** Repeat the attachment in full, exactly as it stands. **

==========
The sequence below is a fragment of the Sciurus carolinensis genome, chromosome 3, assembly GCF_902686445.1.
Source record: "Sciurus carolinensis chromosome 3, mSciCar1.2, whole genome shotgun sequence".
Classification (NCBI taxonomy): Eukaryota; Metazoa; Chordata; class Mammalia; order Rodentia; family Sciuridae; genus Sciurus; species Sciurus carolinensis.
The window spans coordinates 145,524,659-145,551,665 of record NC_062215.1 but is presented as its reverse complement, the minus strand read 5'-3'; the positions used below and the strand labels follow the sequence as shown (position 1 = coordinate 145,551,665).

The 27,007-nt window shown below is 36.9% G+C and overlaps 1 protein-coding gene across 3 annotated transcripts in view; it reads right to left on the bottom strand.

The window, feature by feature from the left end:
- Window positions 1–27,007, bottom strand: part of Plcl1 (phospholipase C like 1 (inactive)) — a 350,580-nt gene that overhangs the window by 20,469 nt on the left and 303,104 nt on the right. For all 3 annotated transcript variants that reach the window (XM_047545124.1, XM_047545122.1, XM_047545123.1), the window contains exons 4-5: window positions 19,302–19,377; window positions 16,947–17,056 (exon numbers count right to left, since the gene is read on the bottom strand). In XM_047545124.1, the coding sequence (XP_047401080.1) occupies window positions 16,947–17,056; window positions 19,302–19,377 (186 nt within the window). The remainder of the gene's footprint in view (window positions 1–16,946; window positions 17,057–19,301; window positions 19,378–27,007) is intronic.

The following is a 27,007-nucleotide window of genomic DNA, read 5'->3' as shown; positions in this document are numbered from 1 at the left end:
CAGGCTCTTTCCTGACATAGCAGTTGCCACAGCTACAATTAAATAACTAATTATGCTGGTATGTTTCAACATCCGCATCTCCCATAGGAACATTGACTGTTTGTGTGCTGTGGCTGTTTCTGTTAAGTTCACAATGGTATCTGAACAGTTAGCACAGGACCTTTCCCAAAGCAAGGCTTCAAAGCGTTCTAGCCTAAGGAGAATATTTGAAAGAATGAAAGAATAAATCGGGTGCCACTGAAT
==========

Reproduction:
The sequence below is a fragment of the Sciurus carolinensis genome, chromosome 3, assembly GCF_902686445.1.
Source record: "Sciurus carolinensis chromosome 3, mSciCar1.2, whole genome shotgun sequence".
Classification (NCBI taxonomy): Eukaryota; Metazoa; Chordata; class Mammalia; order Rodentia; family Sciuridae; genus Sciurus; species Sciurus carolinensis.
The window spans coordinates 145,524,659-145,551,665 of record NC_062215.1 but is presented as its reverse complement, the minus strand read 5'-3'; the positions used below and the strand labels follow the sequence as shown (position 1 = coordinate 145,551,665).

The 27,007-nt window shown below is 36.9% G+C and overlaps 1 protein-coding gene across 3 annotated transcripts in view; it reads right to left on the bottom strand.

The window, feature by feature from the left end:
- Window positions 1–27,007, bottom strand: part of Plcl1 (phospholipase C like 1 (inactive)) — a 350,580-nt gene that overhangs the window by 20,469 nt on the left and 303,104 nt on the right. For all 3 annotated transcript variants that reach the window (XM_047545124.1, XM_047545122.1, XM_047545123.1), the window contains exons 4-5: window positions 19,302–19,377; window positions 16,947–17,056 (exon numbers count right to left, since the gene is read on the bottom strand). In XM_047545124.1, the coding sequence (XP_047401080.1) occupies window positions 16,947–17,056; window positions 19,302–19,377 (186 nt within the window). The remainder of the gene's footprint in view (window positions 1–16,946; window positions 17,057–19,301; window positions 19,378–27,007) is intronic.

The following is a 27,007-nucleotide window of genomic DNA, read 5'->3' as shown; positions in this document are numbered from 1 at the left end:
CAGGCTCTTTCCTGACATAGCAGTTGCCACAGCTACAATTAAATAACTAATTATGCTGGTATGTTTCAACATCCGCATCTCCCATAGGAACATTGACTGTTTGTGTGCTGTGGCTGTTTCTGTTAAGTTCACAATGGTATCTGAACAGTTAGCACAGGACCTTTCCCAAAGCAAGGCTTCAAAGCGTTCTAGCCTAAGGAGAATATTTGAAAGAATGAAAGAATAAATCGGGTGCCACTGAAT